On a bright and blustery June day we headed off to Titchwell on the Coasthopper bus which stops right next to the reserve. I was particularly hoping to see Avocets, and maybe a Spoonbill, or a Bearded Tit which have eluded me so far.
I got lucky with the Avocets but not the other 2. In fact there were far more Avocets than I could have dreamed of so I’m afraid this post has Avocet overload 🙂
There is a Godwit in amongst the avocets in this photo; I think it may be a black tailed variety. I found a great video to help with identification.The Avocet was extinct in Britain until the 1940’s. It’s now the iconic emblem of the RSPB.
Their beaks are perfectly formed tools to filter through the shallow muddy pools in search of food.
A Coot family, I didn’t know the chicks had red heads.
It’s easy to tell a Coot from a Moorhen as the Coot has a white beak and facial shield, the Moorhen has a red beak and facial shield, and is smaller.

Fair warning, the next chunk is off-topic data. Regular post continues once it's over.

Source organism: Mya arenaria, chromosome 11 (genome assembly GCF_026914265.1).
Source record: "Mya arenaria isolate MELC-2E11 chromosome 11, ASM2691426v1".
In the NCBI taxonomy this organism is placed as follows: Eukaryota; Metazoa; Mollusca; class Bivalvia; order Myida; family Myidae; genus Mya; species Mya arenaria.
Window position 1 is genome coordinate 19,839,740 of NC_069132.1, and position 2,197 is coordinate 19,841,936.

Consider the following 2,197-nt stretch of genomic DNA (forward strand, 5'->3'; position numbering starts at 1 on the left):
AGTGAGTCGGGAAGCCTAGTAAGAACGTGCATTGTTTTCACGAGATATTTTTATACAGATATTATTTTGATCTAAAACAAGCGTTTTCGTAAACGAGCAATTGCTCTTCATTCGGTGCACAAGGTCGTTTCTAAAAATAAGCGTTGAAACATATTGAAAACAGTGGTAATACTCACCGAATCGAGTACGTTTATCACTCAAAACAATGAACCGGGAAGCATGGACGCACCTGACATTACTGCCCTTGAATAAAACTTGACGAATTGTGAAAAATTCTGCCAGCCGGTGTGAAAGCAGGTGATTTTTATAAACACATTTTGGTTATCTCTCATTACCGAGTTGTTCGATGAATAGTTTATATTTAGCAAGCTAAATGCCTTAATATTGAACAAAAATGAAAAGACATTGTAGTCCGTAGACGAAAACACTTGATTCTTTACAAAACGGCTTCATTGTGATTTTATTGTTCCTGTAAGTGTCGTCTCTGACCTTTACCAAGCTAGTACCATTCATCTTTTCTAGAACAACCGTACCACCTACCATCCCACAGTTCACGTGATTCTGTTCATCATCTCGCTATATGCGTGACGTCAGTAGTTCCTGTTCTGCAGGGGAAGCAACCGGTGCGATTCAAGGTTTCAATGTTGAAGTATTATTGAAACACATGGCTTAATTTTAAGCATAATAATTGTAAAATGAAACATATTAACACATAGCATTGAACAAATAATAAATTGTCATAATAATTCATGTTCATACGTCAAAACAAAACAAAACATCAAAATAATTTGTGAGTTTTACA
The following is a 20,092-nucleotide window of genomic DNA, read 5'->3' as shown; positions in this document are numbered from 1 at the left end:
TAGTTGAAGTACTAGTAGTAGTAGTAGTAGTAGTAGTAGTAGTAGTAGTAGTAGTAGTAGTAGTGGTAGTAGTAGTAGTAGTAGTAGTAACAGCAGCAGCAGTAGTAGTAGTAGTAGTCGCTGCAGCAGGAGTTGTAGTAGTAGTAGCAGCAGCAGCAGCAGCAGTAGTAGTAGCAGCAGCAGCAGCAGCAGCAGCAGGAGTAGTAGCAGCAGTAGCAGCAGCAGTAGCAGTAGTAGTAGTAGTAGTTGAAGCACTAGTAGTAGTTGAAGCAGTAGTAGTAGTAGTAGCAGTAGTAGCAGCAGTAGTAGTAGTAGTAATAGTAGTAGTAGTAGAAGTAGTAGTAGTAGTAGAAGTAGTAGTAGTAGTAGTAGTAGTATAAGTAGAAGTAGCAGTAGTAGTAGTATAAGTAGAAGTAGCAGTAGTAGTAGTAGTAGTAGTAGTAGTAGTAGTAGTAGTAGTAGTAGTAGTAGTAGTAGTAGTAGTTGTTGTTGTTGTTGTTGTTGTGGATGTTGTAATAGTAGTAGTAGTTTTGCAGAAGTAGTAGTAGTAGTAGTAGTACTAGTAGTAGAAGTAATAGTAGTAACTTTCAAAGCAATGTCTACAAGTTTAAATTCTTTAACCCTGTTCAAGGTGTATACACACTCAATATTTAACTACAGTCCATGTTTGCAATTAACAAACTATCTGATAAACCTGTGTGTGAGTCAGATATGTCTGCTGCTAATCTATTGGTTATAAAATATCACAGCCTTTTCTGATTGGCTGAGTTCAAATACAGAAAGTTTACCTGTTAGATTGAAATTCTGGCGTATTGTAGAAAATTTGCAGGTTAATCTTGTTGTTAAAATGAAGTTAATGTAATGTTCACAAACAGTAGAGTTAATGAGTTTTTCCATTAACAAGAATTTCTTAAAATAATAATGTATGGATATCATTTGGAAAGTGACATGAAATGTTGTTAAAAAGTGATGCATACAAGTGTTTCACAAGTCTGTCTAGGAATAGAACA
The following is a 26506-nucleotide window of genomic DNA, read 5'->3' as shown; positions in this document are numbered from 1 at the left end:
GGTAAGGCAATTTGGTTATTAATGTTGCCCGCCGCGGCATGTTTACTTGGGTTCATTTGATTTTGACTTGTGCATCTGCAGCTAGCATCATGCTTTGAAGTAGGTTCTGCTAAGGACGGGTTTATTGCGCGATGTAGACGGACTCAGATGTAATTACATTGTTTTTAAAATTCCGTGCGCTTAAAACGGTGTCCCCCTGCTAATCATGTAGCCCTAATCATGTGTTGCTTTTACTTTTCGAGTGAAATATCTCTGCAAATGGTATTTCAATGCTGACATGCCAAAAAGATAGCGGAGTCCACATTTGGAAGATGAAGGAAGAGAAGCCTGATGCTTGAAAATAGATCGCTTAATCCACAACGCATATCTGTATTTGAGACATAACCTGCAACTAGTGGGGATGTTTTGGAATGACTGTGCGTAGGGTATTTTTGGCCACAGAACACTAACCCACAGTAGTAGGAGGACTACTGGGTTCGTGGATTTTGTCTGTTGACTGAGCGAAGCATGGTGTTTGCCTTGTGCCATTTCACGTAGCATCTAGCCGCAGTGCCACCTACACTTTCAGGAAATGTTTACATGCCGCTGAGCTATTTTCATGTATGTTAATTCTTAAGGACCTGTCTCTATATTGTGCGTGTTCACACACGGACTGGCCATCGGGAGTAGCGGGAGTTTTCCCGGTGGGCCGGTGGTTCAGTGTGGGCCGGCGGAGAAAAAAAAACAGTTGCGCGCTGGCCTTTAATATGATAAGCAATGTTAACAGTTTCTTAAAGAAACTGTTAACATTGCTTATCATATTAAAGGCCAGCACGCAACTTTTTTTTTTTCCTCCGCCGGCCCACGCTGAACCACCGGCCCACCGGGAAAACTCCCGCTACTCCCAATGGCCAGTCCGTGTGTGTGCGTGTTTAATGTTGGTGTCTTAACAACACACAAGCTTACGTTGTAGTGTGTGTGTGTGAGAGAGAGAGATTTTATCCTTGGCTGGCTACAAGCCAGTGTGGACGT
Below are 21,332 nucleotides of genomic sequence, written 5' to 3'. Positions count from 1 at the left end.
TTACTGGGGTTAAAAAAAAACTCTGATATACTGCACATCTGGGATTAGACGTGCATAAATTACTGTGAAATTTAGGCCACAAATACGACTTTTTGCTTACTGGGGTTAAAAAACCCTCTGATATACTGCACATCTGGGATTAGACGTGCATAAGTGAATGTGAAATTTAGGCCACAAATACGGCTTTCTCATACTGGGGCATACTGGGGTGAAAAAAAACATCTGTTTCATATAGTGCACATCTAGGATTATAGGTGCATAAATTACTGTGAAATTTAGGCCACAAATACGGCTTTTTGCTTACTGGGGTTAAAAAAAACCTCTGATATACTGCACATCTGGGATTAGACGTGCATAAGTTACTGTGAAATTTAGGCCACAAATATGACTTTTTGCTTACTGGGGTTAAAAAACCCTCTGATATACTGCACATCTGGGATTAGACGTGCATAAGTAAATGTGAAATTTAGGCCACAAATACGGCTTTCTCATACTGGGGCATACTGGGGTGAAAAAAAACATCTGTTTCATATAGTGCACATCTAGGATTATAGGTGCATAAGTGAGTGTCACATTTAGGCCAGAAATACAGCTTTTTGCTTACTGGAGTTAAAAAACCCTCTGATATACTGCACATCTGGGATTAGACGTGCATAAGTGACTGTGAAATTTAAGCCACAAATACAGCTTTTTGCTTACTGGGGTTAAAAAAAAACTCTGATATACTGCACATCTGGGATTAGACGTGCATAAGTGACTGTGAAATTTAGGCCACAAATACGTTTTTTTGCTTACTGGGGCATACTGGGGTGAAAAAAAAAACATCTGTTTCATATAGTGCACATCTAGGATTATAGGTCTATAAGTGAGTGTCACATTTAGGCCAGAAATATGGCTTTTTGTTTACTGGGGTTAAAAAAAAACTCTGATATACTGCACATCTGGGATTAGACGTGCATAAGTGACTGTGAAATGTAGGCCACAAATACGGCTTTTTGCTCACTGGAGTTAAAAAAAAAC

We were lucky to have several sightings of Marsh Harriers all along the coast.
I love Great Crested Grebe’s they are so elegant and fun to watch, when they are courting they perform what could be described as a water ballet.Little Gull, this was fun to watch, it jumped up and down a lot, probably looking for food.
I hoped to see Water Voles on the fresh water pools , I wasn’t that lucky buy I was entertained by Damselflies.
Also Chasers which are very aptly named, they went so fast it was very hard to photograph them.
Then down onto the beach for a stroll but it was so windy we were sandblasted.
We saw several birds that are on the red list of endangered species, sadly there are 67 on the list. But it’s encouraging to know that this can be turned around and RSPB and the success story of the Avocet leaves me feeling very hopeful for the future.
So here are a few more Avocet photos to end on, they have inspired me and I hope to feature them on my pots before too long.